‘What if you’re not there?’: Doulas advocate for parents during COVID-19 concerns

Updated: Mar. 26, 2020 at 6:40 PM EDT
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RICHMOND, Va. (WWBT) - As COVID-19 concerns continue, some families are worried their birth plans will be derailed with fewer visitors allowed in hospitals.

“They are all calling terrified - what if you can’t be there?" explained Kenda Sutton-El.

Sutton-El, is a certified and trained doula, a student midwife and the co-founder of Birth in Color RVA, “a birth, policy, and advocacy collective focused on providing culturally-centered support to pregnant families, and the birth community.”

“[Doulas] help them get through it, we advocate for them, we are really essential,” she explained.

She is preparing for five births expected to take place during the coronavirus outbreak, and concerns continue to arise about the possibility of hospitals limiting doulas from being in the room.

“We’re having them switch to hospitals we know are accepting doulas," Sutton-El explained. “VCU and Henrico Doctor’s are allowing us in their hospitals.”

HCA Virginia tells NBC 12, members of a patient’s medical care team, including doulas are allowed in the room, and the hospital is also allowing 1 support person for labor and delivery patients.

VCU Medical Center says obstetrical patients are allowed to have 1 visitor per day, and the hospital tells NBC 12, doulas are allowed.

Bon Secours’ policy states: “For mother/baby and pediatric patients, visitors are limited to a designated partner or primary caretaker/guardian (only one at a time). Exceptions will be considered based on end-of-life situations or when a visitor is essential for the patient’s emotional well-being and care.”

NBC 12 has reached out to Bon Secours asking specifically if doulas are able to be in the labor and delivery room, we are waiting to hear back.

“Doulas are a part of the essential team and during this time period where we are running out of health care staff, I would think they would want to utilize doulas more so that Labor and Delivery nurses don’t have to do all of the work,” said Sutton-El.

Birth in Color RVA released the following statement about their concerns:

"Birth In Color RVA understands that COVID-19 is affecting the US in a major way. We want to ensure that all pregnant persons are being taken care of personally. The COVID-19 outbreak is affecting birth and postpartum pregnant persons. The only consistent person throughout a pregnant person’s pregnancy is a doula. We take pride in assisting our clients with methods to cope with during labor. A relationship is built on trust and knowing that the doula has the best interest of the pregnant person. We have seen the recent studies that reflect doulas help with maternal mortality and disparities.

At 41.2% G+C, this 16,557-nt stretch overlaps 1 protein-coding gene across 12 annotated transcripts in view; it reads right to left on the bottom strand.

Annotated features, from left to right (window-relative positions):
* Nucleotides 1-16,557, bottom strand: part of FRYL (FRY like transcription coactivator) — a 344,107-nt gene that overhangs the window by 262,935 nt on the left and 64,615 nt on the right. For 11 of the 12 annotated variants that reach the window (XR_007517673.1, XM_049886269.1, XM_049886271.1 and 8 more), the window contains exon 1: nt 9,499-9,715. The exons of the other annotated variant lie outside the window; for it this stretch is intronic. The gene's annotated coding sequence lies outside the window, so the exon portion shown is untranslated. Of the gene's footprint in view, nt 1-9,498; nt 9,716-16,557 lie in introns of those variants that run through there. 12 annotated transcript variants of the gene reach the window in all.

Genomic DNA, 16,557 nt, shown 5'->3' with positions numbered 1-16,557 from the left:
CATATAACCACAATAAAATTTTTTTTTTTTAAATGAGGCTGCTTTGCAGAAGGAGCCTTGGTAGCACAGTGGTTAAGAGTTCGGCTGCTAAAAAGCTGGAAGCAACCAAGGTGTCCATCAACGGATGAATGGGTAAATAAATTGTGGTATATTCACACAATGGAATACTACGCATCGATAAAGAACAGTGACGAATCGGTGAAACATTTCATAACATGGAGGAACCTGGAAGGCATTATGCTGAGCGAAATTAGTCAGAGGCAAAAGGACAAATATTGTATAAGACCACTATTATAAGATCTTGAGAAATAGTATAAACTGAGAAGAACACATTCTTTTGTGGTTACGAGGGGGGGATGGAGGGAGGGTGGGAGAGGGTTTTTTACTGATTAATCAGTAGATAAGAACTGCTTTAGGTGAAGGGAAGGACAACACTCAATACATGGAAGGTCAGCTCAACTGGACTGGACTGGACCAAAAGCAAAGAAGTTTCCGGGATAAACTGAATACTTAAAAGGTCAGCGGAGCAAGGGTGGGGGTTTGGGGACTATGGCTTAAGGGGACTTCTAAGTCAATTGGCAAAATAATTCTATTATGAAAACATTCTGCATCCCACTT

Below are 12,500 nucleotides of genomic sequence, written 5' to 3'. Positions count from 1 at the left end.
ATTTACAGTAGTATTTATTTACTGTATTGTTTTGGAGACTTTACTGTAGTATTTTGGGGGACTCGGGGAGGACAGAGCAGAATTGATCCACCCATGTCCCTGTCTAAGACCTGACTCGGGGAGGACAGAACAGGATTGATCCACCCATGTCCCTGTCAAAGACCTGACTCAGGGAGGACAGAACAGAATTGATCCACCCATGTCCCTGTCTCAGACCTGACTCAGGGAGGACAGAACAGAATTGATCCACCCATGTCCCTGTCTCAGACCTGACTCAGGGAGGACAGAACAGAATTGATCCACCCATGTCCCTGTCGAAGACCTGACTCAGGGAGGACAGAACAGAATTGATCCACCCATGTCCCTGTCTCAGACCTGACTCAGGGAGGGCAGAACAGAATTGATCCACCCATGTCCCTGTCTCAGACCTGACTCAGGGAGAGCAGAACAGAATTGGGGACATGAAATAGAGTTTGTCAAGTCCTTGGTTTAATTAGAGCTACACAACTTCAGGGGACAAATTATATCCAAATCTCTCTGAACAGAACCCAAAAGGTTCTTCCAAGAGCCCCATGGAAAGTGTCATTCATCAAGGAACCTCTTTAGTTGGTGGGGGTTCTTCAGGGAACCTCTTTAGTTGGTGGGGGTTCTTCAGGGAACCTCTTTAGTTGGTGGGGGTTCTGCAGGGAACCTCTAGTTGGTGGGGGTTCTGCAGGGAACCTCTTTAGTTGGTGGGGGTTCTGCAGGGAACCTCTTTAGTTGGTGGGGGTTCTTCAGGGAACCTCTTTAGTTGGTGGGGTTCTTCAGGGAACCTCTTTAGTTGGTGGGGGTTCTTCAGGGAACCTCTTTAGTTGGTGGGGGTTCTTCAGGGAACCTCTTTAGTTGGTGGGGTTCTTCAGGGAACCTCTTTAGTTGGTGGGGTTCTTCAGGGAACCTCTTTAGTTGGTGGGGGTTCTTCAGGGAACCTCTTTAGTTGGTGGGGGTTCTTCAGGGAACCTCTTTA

As we approach the COVID-19, doulas should not be turned around at hospitals nor should pregnant person be forced to chose between her doula and spouse. As of March 14, 2020 Bon Secours/ Mercy Hospitals are asking doulas to leave. Pregnant persons are panicking because the one person that has been consistent is not allowed to help or be apart of their birth journey."

Sutton-El says doulas are utilizing technology but says not all parents are able to work with them that way.

“You have to think about disparities too because not all pregnant people have I-pads,” she explained. “Are hospitals willing to set up the TV’s in the room--to have a virtual doula to make sure we are still filling in the gap?”

Sutton-El has written to elected officials to ensure all local hospitals will allow doulas to be present in the delivery room. She has also thought of alternatives for mothers who are not high risk.

"At this time I was going to send a formal request to the governor to say ‘since the hospitals are getting overwhelmed, we have birth centers here in Richmond,’” she said. “Are you going to force Medicaid or private insurances to go ahead and take that price tag to where I can birth out of hospital if I am not high risk? Those are things that can be done.”

Sutton-El says birthing centers could potentially alleviate the strain on hospital staff, and free up rooms if necessary.

While she works to ease the concerns of families, Sutton-El is thinking of even more virtual solutions, even willing to provide technology to families who may need it.

“We’re putting systems in place--I have an iPad myself, so I have to where if something does arise, they are all capable of taking just my iPad to take into birth with, and I will be there live with them coaching them through it to make sure everything is going as it needs to go," she explained.

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